Helen Morgan MP writes in the Independent - This week I arrived in parliament as a Liberal Democrat MP. It was the first time I had been to Westminster since winning the by-election in North Shropshire, a constituency held by the Conservative Party since 1832.
The result has been described by many as a shock and “totally unexpected”. Yet when you heard the anger and frustration that I heard on the doorstep each day, the result should have shocked nobody.
I spoke to hundreds of people during the campaign, each with their own story of dismay at a Conservative government which has totally ignored them and their daily concerns. On the doorsteps of Shropshire I heard heartbreaking stories of ambulances taking over 10 hours to provide emergency care, small businesses on the brink after months of uncertainty, and farmers who have been let down by botched trade deals. The anger at Boris Johnson’s Conservative Party was like nothing I’ve ever heard before.
So when I arrived in Westminster after the Christmas recess, I expected to find a prime minister and a government willing to listen to voters in North Shropshire. How wrong I was.
On my first day, I managed to ask Boris Johnson in the House of Commons to set up an inquiry into dangerous ambulance waiting times in rural areas, an issue which dominated the by-election campaign far more than any sleaze story. In Shropshire, we’ve had four ambulance stations closed in recent months and waiting times among the worst in the country.
The response from the prime minister to this life and death situation was truly shocking. He brushed aside my calls for an inquiry. In one fell swoop, Boris Johnson showed he simply hasn’t learnt the lessons from losing the by-election. It is exactly this which makes people’s blood boil in my area.
My second day felt like deja-vu. Upon opening an email from the secretary of state for international trade bragging about the benefits to my region from the new UK-Australia trade deal, there was not a single mention of the rural economy. Perhaps that is because the government’s very own impact assessment of this trade deal admits it will cost British farmers almost £100m.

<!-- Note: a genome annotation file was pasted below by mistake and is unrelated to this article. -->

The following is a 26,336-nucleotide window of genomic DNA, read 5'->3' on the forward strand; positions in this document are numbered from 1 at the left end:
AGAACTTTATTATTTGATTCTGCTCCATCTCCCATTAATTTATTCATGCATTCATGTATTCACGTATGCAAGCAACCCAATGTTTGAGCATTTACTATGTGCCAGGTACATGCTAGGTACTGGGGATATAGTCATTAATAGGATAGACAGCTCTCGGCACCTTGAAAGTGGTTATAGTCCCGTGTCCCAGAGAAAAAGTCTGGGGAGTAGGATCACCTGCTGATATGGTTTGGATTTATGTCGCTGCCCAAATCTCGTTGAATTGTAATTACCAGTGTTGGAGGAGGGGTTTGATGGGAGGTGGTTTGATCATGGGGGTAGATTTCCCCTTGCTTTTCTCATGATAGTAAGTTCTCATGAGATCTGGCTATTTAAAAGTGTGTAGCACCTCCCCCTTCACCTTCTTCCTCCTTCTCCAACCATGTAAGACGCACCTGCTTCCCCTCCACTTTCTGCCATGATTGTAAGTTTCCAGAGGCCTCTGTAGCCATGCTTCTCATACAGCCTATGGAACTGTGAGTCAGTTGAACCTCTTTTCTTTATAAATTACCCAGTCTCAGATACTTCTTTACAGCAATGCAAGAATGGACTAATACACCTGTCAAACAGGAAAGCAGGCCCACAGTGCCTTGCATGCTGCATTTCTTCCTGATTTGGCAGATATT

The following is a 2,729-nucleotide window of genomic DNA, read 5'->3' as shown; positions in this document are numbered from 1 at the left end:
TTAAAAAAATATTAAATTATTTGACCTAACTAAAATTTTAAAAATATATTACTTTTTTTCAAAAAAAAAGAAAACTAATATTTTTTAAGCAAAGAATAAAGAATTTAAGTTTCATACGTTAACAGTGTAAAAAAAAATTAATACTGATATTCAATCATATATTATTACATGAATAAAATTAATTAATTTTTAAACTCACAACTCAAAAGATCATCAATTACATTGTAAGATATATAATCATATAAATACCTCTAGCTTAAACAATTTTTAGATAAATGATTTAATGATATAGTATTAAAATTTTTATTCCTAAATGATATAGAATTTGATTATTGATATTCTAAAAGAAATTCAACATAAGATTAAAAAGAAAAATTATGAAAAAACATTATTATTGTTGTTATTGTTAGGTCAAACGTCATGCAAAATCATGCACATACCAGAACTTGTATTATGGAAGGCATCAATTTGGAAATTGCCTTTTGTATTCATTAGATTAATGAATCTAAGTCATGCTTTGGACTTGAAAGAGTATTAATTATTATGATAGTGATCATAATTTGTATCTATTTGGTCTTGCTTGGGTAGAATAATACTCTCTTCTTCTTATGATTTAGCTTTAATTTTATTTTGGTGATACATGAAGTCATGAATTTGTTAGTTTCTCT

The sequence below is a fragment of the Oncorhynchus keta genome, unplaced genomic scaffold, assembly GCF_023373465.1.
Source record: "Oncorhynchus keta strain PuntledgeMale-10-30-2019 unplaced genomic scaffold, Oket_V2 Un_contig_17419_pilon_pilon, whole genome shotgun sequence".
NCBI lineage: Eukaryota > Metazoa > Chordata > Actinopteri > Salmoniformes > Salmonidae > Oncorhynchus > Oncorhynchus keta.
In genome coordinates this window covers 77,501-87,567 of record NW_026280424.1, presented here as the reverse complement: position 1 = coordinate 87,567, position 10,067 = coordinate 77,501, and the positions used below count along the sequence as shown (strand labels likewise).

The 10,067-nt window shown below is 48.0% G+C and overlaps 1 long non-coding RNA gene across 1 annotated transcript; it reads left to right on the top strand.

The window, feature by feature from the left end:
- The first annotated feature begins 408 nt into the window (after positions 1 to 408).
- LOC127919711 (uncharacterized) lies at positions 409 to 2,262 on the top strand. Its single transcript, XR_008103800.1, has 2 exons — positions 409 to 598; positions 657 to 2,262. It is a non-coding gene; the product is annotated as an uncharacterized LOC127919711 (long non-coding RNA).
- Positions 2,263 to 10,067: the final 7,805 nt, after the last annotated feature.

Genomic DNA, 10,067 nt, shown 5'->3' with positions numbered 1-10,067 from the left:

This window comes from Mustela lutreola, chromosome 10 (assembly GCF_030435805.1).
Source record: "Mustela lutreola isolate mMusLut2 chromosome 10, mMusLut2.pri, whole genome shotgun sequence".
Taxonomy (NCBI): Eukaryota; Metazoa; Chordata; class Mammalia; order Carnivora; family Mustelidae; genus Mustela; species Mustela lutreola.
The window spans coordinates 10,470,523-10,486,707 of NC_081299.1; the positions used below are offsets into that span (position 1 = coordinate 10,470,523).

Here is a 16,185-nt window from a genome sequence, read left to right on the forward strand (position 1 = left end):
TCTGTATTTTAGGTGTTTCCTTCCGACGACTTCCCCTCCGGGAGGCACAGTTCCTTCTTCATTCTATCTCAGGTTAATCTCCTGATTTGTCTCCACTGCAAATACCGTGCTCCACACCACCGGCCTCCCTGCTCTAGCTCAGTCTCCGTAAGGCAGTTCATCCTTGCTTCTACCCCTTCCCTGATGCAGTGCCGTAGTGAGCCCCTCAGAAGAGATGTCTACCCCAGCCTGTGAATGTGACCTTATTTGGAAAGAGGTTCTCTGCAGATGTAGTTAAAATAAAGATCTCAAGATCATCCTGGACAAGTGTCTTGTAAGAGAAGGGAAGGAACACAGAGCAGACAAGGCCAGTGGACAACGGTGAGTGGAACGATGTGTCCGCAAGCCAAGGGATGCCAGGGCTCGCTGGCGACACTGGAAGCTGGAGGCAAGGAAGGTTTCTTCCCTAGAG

During the campaign I heard from farmers so furious with this government that they plan on never voting Conservative again. Perhaps if Boris Johnson or the secretary of state for international trade had bothered to speak to farmers in Shropshire, they might have thought twice about promoting a disastrous trade deal.
It raises the question: why won’t Boris Johnson and his Conservative colleagues listen to voters?
There is a growing revolt across the former Conservative heartlands. What we heard in North Shropshire is almost identical to doorstep conversations in the villages of Chesham and Amersham and across the English countryside.
At the next election, there will be endless headlines about the so-called “red wall”. However, the Liberal Democrat victories in North Shropshire and Chesham and Amersham have proven it is the “blue wall” that could prove the downfall of Boris Johnson’s government.